Current and former Bush officials are now scrambling to avoid the opprobrium – not to mention the risk of prison time – that would result from criminal prosecution. This week, Capitol Hill was treated to the spectacle of Sands and Douglas Feith, a former Rumsfeld protege who was an architect of the Iraq invasion, testifying side by side before a House subcommittee. In an earlier interview with Sands, Feith claimed to be “really a player” in the engineering of legal workarounds to the Geneva Conventions at Guantánamo. Before the committee, Feith declared his unerring support for Geneva.

The stream of commentary on this topic is waxing as we near the end of the Bush presidency. New York Times columnist Nicholas Kristof went his fellow pundits one better, suggesting that what the US needs is a South Africa-style Truth and Reconciliation Commission to sort through not just the legal transgressions of the past eight years, but the political manipulations as well.

Hang on a moment. There is no way that Bush, Cheney, Rumsfeld or the second- and third-tier enablers of torture – the Feiths and John Yoos – will be prosecuted for war crimes in the United States.

The obstacle to prosecutions is the absence of a national consensus on the specific issue of torture, or, more generally, the Bush administration’s actions on terror. Certainly there is a consensus that the Bush administration has been a disaster and that the Iraq war was a mistake. But this doesn’t apply to specific terrorism policies, on which the White House still has more or less a political blank check to do as it pleases. (Whether a majority of the public supports those policies is debatable, but Republicans still back Bush, and Democrats are still cowed by the risk of appearing soft on the issue.) See Kevin Drum on why this is not Watergate: a well of political support remains for Bush’s terror policies, “enhanced interrogation” among them.

The matter of criminal culpability lies several steps further on. Even if they concede that torture is a war crime and buy the practical arguments against it – that it generates false information, endangers US soldiers should they be taken prisoner and is disastrous for America’s image and diplomatic efforts – many Americans would still resist prosecuting officials whose motive was averting terror attacks.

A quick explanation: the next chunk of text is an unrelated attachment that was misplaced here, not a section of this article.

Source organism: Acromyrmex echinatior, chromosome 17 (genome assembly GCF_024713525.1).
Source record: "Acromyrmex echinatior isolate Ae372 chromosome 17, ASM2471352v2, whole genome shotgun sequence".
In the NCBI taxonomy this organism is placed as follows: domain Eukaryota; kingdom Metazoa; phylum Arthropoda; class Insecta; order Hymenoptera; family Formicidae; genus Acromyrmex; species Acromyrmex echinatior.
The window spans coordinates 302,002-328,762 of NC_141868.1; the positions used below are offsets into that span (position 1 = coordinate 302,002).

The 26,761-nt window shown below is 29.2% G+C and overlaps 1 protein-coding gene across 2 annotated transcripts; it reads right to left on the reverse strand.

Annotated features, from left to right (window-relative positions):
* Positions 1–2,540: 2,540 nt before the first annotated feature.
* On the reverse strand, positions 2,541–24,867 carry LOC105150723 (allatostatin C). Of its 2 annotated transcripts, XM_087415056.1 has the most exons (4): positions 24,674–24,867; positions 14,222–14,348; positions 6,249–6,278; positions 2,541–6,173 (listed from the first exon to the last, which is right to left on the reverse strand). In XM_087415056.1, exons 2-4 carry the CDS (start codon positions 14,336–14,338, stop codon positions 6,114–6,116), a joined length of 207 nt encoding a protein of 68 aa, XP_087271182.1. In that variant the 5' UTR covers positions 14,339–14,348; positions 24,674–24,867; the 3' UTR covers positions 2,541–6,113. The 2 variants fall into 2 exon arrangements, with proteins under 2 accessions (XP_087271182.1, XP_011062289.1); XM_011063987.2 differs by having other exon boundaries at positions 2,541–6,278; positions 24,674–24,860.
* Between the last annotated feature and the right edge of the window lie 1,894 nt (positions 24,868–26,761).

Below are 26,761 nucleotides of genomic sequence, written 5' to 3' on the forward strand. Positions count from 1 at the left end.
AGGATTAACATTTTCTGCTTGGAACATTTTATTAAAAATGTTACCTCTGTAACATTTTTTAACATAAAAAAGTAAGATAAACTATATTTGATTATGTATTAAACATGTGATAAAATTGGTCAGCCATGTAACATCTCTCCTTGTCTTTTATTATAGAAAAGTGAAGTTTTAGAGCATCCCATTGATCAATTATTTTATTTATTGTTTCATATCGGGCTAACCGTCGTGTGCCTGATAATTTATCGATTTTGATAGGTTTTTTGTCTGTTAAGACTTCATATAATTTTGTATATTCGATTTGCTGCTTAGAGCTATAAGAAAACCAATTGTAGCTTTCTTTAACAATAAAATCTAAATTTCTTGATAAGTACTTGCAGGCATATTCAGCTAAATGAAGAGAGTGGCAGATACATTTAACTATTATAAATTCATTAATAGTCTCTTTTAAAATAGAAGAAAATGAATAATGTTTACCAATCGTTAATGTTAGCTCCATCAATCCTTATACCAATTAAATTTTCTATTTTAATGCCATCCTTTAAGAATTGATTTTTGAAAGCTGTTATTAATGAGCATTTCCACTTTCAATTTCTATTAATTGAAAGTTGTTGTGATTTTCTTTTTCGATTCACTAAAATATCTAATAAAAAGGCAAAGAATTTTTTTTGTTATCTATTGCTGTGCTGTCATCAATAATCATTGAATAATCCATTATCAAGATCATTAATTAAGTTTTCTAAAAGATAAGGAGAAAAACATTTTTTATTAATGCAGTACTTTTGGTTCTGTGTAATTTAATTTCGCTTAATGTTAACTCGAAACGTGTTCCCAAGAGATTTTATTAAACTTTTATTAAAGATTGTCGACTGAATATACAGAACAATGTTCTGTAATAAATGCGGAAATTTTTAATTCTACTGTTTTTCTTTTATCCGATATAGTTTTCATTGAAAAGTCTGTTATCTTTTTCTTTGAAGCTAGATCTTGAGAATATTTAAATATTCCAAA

This also goes deeper than politics. I hate to sound cynical, but Americans don’t have much interest in accountability, truth or reconciliation. Our national motto is “move on”. The buzzword of the decade is Stephen Colbert’s “truthiness”. Trials or commissions on war crimes would force a reckoning that many Americans don’t think is necessary and/or would simply rather not have.

However, those still hoping to see Bush and his associates in the dock might see promise in another feature of American culture: its disposability. What seems set in stone today, an immutable law of politics, almost certainly won’t be tomorrow. What once seemed an issue of high principle to many conservatives – embracing torture and defending Bush & Co – may quickly become passé once Bush leaves office and other issues come to dominate. The ideal condition for a successful prosecution is not a rising tide of outrage at Bush that would stoke the divisions in US society, but indifference.

Still, the most likely scenario for a torture prosecution is something like what happened to ex-Chilean dictator Augusto Pinochet. His own country wouldn’t touch him, but an industrious Spanish prosecutor – aided by the work of human rights activists and backed by international opinion – indicted him for torture and war crimes and nearly snared him. If Bush, Cheney or Rumsfeld faced a similar indictment from abroad, Americans would be outraged – but not really. The US government would try to head it off, but wouldn’t be able to do much. No one would actually go on trial, but the indictees would see their travel options humiliatingly curtailed and go to their graves knowing the phrase “charged with war crimes” will be next to their names in the history books.